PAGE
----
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The Dollar and its Discontents

  • Olivier Jeanne

Has the US dollar delivered the benefits that the rest of the world is expecting from its holdings of international liquidity? US government debt has been liquid and safe, and it is supplied in sufficient quantity. But it has given a low return to the countries that accumulated the most reserves, especially when those returns are measured in terms of the countries' own consumption. I argue in this paper that the countries that accumulate the most reserves should expect a low return in terms of their own consumption, and that there is little that international monetary reform can do to change that fact.

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Paper provided by National Bureau of Economic Research, Inc in its series NBER Working Papers with number 18143.

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Date of creation: Jun 2012
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Publication status: published as Jeanne, Olivier, 2012. "The dollar and its discontents," Journal of International Money and Finance, Elsevier, vol. 31(8), pages 1976-1989.
Handle: RePEc:nbr:nberwo:18143
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  1. Joseph E. Gagnon, 2012. "Global Imbalances and Foreign Asset Expansion by Developing Economy Central Banks," Working Paper Series WP12-5, Peterson Institute for International Economics.
  2. Keynote Speech by Maurice Obstfeld, 2011. "International Liquidity: The Fiscal Dimension," Monetary and Economic Studies, Institute for Monetary and Economic Studies, Bank of Japan, vol. 29, pages 33-48, November.
  3. Sebastian Edwards, 1985. "On the Interest Rate Elasticity of the Demand for International Reserves: Some Evidence from Developing Coutries," NBER Working Papers 1532, National Bureau of Economic Research, Inc.
  4. Aizenman, Joshua & LEE, JAEWOO, 2005. "International Reserves: Precautionary versus Mercantilist Views, Theory and Evidence," Santa Cruz Center for International Economics, Working Paper Series qt44g3n2j8, Center for International Economics, UC Santa Cruz.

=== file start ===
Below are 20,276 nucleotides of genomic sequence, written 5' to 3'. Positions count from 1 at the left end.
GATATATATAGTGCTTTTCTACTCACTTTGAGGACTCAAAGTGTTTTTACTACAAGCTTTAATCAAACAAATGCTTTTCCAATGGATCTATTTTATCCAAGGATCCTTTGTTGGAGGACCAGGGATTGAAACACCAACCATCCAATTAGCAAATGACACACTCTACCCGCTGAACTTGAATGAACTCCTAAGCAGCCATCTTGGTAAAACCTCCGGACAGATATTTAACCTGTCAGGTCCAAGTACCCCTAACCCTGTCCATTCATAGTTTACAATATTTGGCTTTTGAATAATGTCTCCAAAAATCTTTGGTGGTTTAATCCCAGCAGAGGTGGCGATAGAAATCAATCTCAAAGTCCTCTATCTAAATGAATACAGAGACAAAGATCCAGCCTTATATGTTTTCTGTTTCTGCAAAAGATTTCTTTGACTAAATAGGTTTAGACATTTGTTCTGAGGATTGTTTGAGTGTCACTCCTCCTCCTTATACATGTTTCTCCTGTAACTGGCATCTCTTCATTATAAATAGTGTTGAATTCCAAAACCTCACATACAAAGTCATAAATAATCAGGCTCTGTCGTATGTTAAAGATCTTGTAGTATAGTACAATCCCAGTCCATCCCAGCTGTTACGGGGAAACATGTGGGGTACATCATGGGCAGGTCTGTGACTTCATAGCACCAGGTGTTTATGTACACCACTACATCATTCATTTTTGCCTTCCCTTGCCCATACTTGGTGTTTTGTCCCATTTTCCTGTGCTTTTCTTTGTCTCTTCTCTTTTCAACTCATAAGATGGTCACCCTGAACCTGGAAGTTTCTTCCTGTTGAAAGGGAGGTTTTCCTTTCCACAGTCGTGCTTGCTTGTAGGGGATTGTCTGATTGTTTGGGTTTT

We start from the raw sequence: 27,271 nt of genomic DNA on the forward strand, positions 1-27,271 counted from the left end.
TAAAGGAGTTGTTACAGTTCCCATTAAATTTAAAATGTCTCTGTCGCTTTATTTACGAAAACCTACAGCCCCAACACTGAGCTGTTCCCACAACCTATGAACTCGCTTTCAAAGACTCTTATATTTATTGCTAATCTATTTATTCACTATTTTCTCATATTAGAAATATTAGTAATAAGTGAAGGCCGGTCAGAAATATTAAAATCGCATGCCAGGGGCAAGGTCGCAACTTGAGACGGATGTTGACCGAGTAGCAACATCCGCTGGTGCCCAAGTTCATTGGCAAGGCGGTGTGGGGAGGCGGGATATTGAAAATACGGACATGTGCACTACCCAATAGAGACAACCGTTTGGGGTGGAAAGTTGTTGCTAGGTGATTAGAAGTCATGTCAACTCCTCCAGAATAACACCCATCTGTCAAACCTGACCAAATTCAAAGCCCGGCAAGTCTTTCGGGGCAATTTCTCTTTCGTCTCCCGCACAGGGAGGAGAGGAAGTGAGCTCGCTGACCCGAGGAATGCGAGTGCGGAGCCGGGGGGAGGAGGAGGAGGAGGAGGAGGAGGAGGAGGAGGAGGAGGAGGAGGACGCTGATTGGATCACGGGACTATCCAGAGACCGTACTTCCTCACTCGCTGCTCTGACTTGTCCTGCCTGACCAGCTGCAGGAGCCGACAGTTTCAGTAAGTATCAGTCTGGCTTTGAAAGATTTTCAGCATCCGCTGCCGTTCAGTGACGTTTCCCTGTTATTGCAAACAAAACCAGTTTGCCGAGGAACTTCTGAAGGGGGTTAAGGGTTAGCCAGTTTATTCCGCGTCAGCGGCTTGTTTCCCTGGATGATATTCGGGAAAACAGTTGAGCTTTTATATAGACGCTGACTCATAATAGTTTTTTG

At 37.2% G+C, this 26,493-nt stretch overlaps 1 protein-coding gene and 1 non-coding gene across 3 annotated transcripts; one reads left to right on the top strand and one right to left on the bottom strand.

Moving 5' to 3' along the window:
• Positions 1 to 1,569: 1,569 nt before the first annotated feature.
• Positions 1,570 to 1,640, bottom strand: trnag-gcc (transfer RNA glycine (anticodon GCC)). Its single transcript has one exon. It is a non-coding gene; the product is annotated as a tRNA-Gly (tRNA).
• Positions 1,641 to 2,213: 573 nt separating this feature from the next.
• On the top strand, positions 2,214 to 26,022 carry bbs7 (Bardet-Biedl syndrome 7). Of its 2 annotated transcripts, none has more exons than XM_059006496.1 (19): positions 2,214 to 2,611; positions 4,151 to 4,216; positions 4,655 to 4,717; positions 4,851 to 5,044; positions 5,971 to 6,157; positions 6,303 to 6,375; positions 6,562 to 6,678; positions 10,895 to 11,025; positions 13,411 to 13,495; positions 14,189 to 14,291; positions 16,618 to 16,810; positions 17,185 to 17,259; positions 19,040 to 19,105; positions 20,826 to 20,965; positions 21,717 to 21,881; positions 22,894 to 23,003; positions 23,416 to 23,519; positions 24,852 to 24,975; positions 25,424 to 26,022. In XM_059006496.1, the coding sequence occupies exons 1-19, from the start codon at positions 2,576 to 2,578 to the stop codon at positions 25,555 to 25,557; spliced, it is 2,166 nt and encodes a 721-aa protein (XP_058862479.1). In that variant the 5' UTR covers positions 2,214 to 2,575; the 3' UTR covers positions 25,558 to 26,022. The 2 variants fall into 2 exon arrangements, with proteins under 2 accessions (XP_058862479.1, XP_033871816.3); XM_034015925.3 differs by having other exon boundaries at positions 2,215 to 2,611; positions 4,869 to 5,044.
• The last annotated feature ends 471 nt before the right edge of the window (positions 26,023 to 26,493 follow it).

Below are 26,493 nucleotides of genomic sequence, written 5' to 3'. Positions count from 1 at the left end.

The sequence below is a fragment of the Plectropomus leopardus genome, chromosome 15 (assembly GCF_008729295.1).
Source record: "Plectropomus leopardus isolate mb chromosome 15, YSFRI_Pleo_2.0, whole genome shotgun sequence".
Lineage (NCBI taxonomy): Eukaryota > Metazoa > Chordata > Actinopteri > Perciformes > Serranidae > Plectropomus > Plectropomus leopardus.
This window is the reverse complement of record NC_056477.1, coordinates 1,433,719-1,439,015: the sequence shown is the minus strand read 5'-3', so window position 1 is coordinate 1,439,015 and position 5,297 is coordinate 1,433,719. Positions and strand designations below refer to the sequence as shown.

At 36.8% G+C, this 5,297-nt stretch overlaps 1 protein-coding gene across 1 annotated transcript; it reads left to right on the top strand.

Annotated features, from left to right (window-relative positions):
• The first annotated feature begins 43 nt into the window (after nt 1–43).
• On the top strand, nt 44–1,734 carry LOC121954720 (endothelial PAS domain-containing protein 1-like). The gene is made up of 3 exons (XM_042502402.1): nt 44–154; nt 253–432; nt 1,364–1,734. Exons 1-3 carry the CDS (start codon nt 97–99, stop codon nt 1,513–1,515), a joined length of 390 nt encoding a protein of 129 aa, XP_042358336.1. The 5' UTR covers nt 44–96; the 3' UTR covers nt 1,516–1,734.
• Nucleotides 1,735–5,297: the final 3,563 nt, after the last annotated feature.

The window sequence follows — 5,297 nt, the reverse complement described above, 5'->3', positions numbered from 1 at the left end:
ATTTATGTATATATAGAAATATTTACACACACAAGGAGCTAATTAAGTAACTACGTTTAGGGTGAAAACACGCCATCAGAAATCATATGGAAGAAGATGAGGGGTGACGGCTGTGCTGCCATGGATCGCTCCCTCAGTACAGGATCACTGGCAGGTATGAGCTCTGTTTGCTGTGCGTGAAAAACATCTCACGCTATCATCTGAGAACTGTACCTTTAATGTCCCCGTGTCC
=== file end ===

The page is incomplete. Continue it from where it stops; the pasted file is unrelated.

5. Aizenman, Joshua & Jinjarak, Yothin & Park, Donghyun, 2010. "International reserves and swap lines: substitutes or complements?," Santa Cruz Department of Economics, Working Paper Series qt04v2q5s7, Department of Economics, UC Santa Cruz.
  6. Dani Rodrik, 2006. "The social cost of foreign exchange reserves," International Economic Journal, Taylor & Francis Journals, vol. 20(3), pages 253-266.
  7. Carroll, Christopher D & Jeanne, Olivier, 2009. "A Tractable Model of Precautionary Reserves, Net Foreign Assets, or Sovereign Wealth Funds," CEPR Discussion Papers 7449, C.E.P.R. Discussion Papers.
  8. John Williamson, 1994. "Estimating Equilibrium Exchange Rates," Peterson Institute Press: All Books, Peterson Institute for International Economics, number 17.
  9. Pierre-Olivier Gourinchas & Hélène Rey, 2005. "From World Banker to World Venture Capitalist: US External Adjustment and the Exorbitant Privilege," NBER Working Papers 11563, National Bureau of Economic Research, Inc.
  10. N/A, 2011. "Reform of the International Monetary System," Global Journal of Emerging Market Economies, Emerging Markets Forum, vol. 3(2), pages 185-193, May.
  11. Edwin M. Truman, 2010. "The G-20 and International Financial Institution Governance," Working Paper Series WP10-13, Peterson Institute for International Economics.
  12. William R. Cline & John Williamson, 2008. "New Estimates of Fundamental Equilibrium Exchange Rates," Policy Briefs PB08-7, Peterson Institute for International Economics.
  13. Robert N McCauley & Patrick McGuire, 2009. "Dollar appreciation in 2008: safe haven, carry trades, dollar shortage and overhedging," BIS Quarterly Review, Bank for International Settlements, December.
  14. Kjetil Storesletten & Fabrizio Zilibotti & Zheng Song, 2009. "Growing like China," 2009 Meeting Papers 912, Society for Economic Dynamics.
  15. Olivier Jeanne, 2007. "International Reserves in Emerging Market Countries: Too Much of a Good Thing?," Brookings Papers on Economic Activity, Economic Studies Program, The Brookings Institution, vol. 38(1), pages 1-80.
  16. Peter B. Kenen, 2010. "The Substitution Account as a First Step Toward Reform of the International Monetary System," Policy Briefs PB10-6, Peterson Institute for International Economics.
  17. Michael P. Dooley & David Folkerts-Landau & Peter Garber, 2004. "The revived Bretton Woods system," International Journal of Finance & Economics, John Wiley & Sons, Ltd., vol. 9(4), pages 307-313.
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